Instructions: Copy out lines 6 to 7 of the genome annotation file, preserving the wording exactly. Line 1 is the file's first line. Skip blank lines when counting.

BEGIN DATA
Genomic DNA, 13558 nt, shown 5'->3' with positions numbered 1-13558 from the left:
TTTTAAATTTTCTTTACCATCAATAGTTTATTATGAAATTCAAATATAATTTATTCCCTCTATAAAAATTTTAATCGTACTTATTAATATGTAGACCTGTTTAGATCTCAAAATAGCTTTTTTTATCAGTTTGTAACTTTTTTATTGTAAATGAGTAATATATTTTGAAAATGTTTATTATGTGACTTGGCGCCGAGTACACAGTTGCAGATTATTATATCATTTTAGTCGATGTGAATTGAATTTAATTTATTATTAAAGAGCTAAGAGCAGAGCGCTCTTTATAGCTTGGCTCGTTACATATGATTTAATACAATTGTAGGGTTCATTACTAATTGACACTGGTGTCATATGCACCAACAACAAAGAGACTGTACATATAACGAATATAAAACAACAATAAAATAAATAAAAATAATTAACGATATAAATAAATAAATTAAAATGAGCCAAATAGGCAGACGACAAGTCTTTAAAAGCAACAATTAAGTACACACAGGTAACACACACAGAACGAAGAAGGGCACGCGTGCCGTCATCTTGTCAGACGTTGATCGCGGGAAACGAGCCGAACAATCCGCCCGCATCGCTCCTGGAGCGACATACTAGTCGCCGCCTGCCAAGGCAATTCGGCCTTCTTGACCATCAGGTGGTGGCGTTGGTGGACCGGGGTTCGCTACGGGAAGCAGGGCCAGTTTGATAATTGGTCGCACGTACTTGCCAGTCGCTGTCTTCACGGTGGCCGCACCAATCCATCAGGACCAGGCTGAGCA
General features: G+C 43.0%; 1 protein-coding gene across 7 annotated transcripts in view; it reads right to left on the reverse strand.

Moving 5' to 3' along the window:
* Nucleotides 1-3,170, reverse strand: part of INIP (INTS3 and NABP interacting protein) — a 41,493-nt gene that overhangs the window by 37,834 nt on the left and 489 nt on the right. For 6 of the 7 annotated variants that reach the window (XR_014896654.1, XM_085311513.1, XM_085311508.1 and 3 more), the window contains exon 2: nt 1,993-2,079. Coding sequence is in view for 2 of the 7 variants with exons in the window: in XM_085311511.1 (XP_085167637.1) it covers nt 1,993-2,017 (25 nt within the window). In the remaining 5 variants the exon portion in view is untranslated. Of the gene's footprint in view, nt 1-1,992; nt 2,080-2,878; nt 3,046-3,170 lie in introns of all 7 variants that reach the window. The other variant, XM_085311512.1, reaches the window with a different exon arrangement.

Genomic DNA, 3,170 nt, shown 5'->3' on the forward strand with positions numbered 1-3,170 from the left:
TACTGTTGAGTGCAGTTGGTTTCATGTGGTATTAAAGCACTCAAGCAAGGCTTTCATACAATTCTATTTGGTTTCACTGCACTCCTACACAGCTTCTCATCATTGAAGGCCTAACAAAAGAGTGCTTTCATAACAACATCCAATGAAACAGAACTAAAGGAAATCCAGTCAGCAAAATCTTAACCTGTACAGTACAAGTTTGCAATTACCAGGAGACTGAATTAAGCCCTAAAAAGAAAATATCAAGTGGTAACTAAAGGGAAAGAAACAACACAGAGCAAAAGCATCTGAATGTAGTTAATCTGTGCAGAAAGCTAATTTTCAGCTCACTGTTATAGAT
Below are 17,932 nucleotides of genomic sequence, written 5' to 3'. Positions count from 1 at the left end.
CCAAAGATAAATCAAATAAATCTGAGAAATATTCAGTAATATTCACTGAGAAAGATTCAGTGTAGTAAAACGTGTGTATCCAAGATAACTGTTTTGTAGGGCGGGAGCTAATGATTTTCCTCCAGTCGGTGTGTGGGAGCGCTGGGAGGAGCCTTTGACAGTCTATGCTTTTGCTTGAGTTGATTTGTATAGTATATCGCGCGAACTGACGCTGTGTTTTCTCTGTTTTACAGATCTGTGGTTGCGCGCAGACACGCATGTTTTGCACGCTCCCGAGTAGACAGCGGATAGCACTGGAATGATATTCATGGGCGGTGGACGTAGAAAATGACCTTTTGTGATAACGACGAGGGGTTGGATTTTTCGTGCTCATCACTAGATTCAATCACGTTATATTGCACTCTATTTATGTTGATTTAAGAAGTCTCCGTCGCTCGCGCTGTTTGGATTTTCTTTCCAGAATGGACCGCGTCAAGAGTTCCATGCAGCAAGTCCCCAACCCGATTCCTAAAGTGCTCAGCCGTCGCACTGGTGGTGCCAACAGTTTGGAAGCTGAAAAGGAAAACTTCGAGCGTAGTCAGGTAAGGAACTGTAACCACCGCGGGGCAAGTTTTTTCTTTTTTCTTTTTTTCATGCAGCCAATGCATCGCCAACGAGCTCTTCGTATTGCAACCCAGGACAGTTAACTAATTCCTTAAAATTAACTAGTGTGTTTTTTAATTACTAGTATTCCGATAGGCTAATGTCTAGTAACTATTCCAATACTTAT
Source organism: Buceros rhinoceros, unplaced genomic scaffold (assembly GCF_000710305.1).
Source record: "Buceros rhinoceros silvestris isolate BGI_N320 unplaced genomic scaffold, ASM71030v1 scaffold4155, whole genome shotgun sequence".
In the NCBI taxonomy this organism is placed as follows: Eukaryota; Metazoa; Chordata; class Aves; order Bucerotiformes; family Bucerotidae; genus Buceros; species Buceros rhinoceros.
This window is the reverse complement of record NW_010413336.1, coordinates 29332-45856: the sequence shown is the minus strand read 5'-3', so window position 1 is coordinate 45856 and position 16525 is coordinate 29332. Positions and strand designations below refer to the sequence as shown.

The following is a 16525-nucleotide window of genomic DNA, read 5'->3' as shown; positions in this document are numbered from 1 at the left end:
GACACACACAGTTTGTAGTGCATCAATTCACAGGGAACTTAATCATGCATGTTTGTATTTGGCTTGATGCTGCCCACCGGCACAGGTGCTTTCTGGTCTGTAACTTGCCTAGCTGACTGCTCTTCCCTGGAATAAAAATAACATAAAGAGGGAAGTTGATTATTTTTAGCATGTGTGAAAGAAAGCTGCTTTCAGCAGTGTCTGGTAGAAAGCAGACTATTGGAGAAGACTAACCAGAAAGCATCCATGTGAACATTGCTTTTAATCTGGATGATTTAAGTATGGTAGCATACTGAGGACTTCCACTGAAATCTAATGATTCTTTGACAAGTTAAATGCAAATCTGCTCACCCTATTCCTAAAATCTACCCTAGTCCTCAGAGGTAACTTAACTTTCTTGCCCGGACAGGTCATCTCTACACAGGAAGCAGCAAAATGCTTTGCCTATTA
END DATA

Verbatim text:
Genomic DNA, 3,170 nt, shown 5'->3' on the forward strand with positions numbered 1-3,170 from the left:
TACTGTTGAGTGCAGTTGGTTTCATGTGGTATTAAAGCACTCAAGCAAGGCTTTCATACAATTCTATTTGGTTTCACTGCACTCCTACACAGCTTCTCATCATTGAAGGCCTAACAAAAGAGTGCTTTCATAACAACATCCAATGAAACAGAACTAAAGGAAATCCAGTCAGCAAAATCTTAACCTGTACAGTACAAGTTTGCAATTACCAGGAGACTGAATTAAGCCCTAAAAAGAAAATATCAAGTGGTAACTAAAGGGAAAGAAACAACACAGAGCAAAAGCATCTGAATGTAGTTAATCTGTGCAGAAAGCTAATTTTCAGCTCACTGTTATAGAT